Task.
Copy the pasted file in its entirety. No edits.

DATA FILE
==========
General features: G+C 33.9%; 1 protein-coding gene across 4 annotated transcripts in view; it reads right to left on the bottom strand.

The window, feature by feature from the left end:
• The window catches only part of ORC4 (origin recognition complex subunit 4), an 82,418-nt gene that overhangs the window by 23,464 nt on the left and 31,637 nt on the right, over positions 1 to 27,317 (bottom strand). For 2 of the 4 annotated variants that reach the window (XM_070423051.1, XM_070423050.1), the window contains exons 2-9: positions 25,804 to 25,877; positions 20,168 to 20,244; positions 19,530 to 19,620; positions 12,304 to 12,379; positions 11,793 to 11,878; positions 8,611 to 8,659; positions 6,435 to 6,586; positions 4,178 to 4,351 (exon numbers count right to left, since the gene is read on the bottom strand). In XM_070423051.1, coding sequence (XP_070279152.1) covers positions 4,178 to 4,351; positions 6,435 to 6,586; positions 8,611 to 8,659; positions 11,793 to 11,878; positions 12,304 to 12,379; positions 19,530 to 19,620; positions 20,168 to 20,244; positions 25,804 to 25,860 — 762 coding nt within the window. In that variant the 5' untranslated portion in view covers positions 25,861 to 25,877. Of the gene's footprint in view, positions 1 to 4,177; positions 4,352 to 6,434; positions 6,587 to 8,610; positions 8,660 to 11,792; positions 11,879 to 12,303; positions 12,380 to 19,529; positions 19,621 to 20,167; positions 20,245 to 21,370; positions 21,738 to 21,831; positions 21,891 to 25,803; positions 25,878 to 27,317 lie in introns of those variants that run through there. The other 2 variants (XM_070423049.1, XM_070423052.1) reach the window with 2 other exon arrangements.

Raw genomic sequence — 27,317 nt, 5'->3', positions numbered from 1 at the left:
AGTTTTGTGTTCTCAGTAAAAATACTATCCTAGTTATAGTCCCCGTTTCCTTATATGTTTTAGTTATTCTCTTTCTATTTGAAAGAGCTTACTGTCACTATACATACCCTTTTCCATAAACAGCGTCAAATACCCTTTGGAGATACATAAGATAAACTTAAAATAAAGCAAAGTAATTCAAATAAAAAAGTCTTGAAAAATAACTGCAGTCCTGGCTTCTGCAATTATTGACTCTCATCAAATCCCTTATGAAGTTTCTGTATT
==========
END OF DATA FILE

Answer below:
General features: G+C 33.9%; 1 protein-coding gene across 4 annotated transcripts in view; it reads right to left on the bottom strand.

The window, feature by feature from the left end:
• The window catches only part of ORC4 (origin recognition complex subunit 4), an 82,418-nt gene that overhangs the window by 23,464 nt on the left and 31,637 nt on the right, over positions 1 to 27,317 (bottom strand). For 2 of the 4 annotated variants that reach the window (XM_070423051.1, XM_070423050.1), the window contains exons 2-9: positions 25,804 to 25,877; positions 20,168 to 20,244; positions 19,530 to 19,620; positions 12,304 to 12,379; positions 11,793 to 11,878; positions 8,611 to 8,659; positions 6,435 to 6,586; positions 4,178 to 4,351 (exon numbers count right to left, since the gene is read on the bottom strand). In XM_070423051.1, coding sequence (XP_070279152.1) covers positions 4,178 to 4,351; positions 6,435 to 6,586; positions 8,611 to 8,659; positions 11,793 to 11,878; positions 12,304 to 12,379; positions 19,530 to 19,620; positions 20,168 to 20,244; positions 25,804 to 25,860 — 762 coding nt within the window. In that variant the 5' untranslated portion in view covers positions 25,861 to 25,877. Of the gene's footprint in view, positions 1 to 4,177; positions 4,352 to 6,434; positions 6,587 to 8,610; positions 8,660 to 11,792; positions 11,879 to 12,303; positions 12,380 to 19,529; positions 19,621 to 20,167; positions 20,245 to 21,370; positions 21,738 to 21,831; positions 21,891 to 25,803; positions 25,878 to 27,317 lie in introns of those variants that run through there. The other 2 variants (XM_070423049.1, XM_070423052.1) reach the window with 2 other exon arrangements.

Raw genomic sequence — 27,317 nt, 5'->3', positions numbered from 1 at the left:
AGTTTTGTGTTCTCAGTAAAAATACTATCCTAGTTATAGTCCCCGTTTCCTTATATGTTTTAGTTATTCTCTTTCTATTTGAAAGAGCTTACTGTCACTATACATACCCTTTTCCATAAACAGCGTCAAATACCCTTTGGAGATACATAAGATAAACTTAAAATAAAGCAAAGTAATTCAAATAAAAAAGTCTTGAAAAATAACTGCAGTCCTGGCTTCTGCAATTATTGACTCTCATCAAATCCCTTATGAAGTTTCTGTATT